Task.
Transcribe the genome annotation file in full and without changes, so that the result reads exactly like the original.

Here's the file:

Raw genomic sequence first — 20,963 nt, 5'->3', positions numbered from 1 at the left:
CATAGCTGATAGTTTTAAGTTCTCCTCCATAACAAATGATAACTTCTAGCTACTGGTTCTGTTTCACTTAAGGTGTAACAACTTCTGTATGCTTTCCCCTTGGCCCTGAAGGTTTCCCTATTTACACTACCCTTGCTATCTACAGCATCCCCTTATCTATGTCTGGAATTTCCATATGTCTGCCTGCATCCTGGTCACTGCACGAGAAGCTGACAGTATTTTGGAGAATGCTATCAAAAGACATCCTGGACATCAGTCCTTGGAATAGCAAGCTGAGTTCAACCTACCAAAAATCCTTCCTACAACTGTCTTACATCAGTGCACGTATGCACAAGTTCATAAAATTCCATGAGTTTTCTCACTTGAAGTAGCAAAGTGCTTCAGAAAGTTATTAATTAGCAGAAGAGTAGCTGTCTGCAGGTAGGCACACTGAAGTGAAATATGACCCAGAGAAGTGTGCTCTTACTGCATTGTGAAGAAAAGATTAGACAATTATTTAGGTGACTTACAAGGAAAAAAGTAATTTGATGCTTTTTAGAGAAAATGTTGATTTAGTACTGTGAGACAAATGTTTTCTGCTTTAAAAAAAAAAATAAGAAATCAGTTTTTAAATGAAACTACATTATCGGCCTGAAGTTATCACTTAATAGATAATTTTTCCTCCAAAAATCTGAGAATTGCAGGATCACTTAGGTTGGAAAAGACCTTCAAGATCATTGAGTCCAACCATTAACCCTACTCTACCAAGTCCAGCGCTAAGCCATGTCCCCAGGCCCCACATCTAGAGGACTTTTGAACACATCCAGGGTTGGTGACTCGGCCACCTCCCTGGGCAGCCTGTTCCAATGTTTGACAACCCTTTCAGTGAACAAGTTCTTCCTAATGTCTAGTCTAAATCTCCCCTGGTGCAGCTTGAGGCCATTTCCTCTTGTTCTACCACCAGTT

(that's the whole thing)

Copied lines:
Raw genomic sequence first — 20,963 nt, 5'->3', positions numbered from 1 at the left:
CATAGCTGATAGTTTTAAGTTCTCCTCCATAACAAATGATAACTTCTAGCTACTGGTTCTGTTTCACTTAAGGTGTAACAACTTCTGTATGCTTTCCCCTTGGCCCTGAAGGTTTCCCTATTTACACTACCCTTGCTATCTACAGCATCCCCTTATCTATGTCTGGAATTTCCATATGTCTGCCTGCATCCTGGTCACTGCACGAGAAGCTGACAGTATTTTGGAGAATGCTATCAAAAGACATCCTGGACATCAGTCCTTGGAATAGCAAGCTGAGTTCAACCTACCAAAAATCCTTCCTACAACTGTCTTACATCAGTGCACGTATGCACAAGTTCATAAAATTCCATGAGTTTTCTCACTTGAAGTAGCAAAGTGCTTCAGAAAGTTATTAATTAGCAGAAGAGTAGCTGTCTGCAGGTAGGCACACTGAAGTGAAATATGACCCAGAGAAGTGTGCTCTTACTGCATTGTGAAGAAAAGATTAGACAATTATTTAGGTGACTTACAAGGAAAAAAGTAATTTGATGCTTTTTAGAGAAAATGTTGATTTAGTACTGTGAGACAAATGTTTTCTGCTTTAAAAAAAAAAATAAGAAATCAGTTTTTAAATGAAACTACATTATCGGCCTGAAGTTATCACTTAATAGATAATTTTTCCTCCAAAAATCTGAGAATTGCAGGATCACTTAGGTTGGAAAAGACCTTCAAGATCATTGAGTCCAACCATTAACCCTACTCTACCAAGTCCAGCGCTAAGCCATGTCCCCAGGCCCCACATCTAGAGGACTTTTGAACACATCCAGGGTTGGTGACTCGGCCACCTCCCTGGGCAGCCTGTTCCAATGTTTGACAACCCTTTCAGTGAACAAGTTCTTCCTAATGTCTAGTCTAAATCTCCCCTGGTGCAGCTTGAGGCCATTTCCTCTTGTTCTACCACCAGTT